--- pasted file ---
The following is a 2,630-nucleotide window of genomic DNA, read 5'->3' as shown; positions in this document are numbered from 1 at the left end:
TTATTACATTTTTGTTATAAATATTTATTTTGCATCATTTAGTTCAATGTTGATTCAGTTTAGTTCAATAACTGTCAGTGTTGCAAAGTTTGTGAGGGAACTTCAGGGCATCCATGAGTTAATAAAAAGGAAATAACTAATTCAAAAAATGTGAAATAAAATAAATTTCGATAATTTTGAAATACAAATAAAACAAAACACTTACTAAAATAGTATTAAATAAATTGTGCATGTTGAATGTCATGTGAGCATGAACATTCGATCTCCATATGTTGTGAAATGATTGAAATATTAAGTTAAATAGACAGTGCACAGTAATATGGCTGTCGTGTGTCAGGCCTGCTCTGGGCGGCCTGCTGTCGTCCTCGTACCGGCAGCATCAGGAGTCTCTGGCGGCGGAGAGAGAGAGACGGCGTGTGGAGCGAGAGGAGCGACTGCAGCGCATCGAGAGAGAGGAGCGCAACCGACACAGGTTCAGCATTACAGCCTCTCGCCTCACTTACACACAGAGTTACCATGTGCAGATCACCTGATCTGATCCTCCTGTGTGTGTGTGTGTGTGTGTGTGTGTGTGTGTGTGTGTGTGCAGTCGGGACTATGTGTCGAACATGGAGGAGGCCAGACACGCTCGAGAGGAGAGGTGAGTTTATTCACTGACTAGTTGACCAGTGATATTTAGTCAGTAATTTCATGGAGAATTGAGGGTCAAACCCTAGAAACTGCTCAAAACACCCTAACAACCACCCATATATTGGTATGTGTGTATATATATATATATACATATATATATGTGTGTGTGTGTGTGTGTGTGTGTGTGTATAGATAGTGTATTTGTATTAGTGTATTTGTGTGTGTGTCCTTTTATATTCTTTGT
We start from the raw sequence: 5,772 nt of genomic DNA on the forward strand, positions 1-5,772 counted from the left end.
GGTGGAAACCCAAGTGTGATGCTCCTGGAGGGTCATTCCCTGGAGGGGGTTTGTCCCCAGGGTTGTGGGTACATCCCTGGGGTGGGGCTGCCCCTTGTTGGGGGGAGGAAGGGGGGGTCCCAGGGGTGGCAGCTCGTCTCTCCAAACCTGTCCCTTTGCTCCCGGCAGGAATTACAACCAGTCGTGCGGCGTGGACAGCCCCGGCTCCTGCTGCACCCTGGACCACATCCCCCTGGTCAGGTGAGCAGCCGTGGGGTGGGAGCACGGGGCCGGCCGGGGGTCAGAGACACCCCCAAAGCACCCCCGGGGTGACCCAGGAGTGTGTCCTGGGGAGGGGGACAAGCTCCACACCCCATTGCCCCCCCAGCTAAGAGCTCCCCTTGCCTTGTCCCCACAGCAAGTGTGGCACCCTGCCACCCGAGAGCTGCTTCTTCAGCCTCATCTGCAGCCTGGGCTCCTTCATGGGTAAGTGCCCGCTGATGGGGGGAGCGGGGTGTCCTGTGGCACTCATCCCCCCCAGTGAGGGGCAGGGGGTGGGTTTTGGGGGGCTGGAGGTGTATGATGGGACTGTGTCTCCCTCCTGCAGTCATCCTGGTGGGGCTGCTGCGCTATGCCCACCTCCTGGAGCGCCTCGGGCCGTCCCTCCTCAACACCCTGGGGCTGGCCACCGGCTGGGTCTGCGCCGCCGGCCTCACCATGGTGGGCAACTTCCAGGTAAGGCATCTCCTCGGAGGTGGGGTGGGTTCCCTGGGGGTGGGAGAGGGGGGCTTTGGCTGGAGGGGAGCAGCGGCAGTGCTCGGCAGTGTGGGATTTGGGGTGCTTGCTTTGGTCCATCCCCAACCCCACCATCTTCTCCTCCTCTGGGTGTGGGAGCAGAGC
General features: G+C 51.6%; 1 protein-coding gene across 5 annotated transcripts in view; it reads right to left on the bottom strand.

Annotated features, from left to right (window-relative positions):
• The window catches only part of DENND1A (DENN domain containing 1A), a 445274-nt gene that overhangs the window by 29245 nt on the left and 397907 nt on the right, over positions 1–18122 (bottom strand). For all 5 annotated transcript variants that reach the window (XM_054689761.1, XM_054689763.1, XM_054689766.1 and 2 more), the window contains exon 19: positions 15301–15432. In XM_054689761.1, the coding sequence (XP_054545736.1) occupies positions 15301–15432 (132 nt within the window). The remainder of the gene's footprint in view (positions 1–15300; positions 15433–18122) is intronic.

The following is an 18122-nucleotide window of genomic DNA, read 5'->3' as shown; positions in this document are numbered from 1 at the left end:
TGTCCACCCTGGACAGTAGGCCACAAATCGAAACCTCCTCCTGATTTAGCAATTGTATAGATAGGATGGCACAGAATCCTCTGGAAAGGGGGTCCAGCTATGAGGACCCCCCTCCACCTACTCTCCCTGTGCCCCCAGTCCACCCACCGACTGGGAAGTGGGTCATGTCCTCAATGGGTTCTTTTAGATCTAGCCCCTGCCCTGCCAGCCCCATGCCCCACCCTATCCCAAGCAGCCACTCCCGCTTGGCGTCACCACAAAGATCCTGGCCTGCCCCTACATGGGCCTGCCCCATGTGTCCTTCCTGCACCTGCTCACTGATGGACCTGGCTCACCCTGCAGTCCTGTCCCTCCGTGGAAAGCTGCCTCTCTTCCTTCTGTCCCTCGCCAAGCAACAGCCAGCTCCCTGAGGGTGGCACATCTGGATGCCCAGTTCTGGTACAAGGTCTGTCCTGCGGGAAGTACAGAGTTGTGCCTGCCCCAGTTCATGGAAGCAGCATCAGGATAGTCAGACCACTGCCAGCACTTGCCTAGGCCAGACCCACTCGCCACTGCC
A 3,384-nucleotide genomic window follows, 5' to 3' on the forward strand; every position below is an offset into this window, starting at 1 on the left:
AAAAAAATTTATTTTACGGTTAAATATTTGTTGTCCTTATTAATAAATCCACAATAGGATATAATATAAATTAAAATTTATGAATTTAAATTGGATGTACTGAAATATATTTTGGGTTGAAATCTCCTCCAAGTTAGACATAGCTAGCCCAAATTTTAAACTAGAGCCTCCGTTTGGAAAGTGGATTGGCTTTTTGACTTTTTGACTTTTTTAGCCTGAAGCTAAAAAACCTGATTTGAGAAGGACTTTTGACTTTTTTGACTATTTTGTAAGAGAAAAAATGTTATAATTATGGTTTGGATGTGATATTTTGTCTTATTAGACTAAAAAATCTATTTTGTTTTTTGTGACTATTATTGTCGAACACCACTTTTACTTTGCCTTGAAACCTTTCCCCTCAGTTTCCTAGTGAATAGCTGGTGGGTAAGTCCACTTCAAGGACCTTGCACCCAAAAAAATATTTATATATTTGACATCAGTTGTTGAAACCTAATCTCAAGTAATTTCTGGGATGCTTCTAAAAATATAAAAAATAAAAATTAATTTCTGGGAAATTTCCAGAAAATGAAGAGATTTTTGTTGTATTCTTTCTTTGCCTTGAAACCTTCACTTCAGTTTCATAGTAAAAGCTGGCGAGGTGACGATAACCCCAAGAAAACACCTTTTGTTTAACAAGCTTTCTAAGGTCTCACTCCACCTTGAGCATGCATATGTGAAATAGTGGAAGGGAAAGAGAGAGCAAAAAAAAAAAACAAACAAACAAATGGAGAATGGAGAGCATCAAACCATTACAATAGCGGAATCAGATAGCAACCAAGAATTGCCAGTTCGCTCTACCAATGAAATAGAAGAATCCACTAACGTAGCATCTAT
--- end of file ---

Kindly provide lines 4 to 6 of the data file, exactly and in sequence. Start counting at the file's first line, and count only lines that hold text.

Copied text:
GGTGGAAACCCAAGTGTGATGCTCCTGGAGGGTCATTCCCTGGAGGGGGTTTGTCCCCAGGGTTGTGGGTACATCCCTGGGGTGGGGCTGCCCCTTGTTGGGGGGAGGAAGGGGGGGTCCCAGGGGTGGCAGCTCGTCTCTCCAAACCTGTCCCTTTGCTCCCGGCAGGAATTACAACCAGTCGTGCGGCGTGGACAGCCCCGGCTCCTGCTGCACCCTGGACCACATCCCCCTGGTCAGGTGAGCAGCCGTGGGGTGGGAGCACGGGGCCGGCCGGGGGTCAGAGACACCCCCAAAGCACCCCCGGGGTGACCCAGGAGTGTGTCCTGGGGAGGGGGACAAGCTCCACACCCCATTGCCCCCCCAGCTAAGAGCTCCCCTTGCCTTGTCCCCACAGCAAGTGTGGCACCCTGCCACCCGAGAGCTGCTTCTTCAGCCTCATCTGCAGCCTGGGCTCCTTCATGGGTAAGTGCCCGCTGATGGGGGGAGCGGGGTGTCCTGTGGCACTCATCCCCCCCAGTGAGGGGCAGGGGGTGGGTTTTGGGGGGCTGGAGGTGTATGATGGGACTGTGTCTCCCTCCTGCAGTCATCCTGGTGGGGCTGCTGCGCTATGCCCACCTCCTGGAGCGCCTCGGGCCGTCCCTCCTCAACACCCTGGGGCTGGCCACCGGCTGGGTCTGCGCCGCCGGCCTCACCATGGTGGGCAACTTCCAGGTAAGGCATCTCCTCGGAGGTGGGGTGGGTTCCCTGGGGGTGGGAGAGGGGGGCTTTGGCTGGAGGGGAGCAGCGGCAGTGCTCGGCAGTGTGGGATTTGGGGTGCTTGCTTTGGTCCATCCCCAACCCCACCATCTTCTCCTCCTCTGGGTGTGGGAGCAGAGC
General features: G+C 51.6%; 1 protein-coding gene across 5 annotated transcripts in view; it reads right to left on the bottom strand.

Annotated features, from left to right (window-relative positions):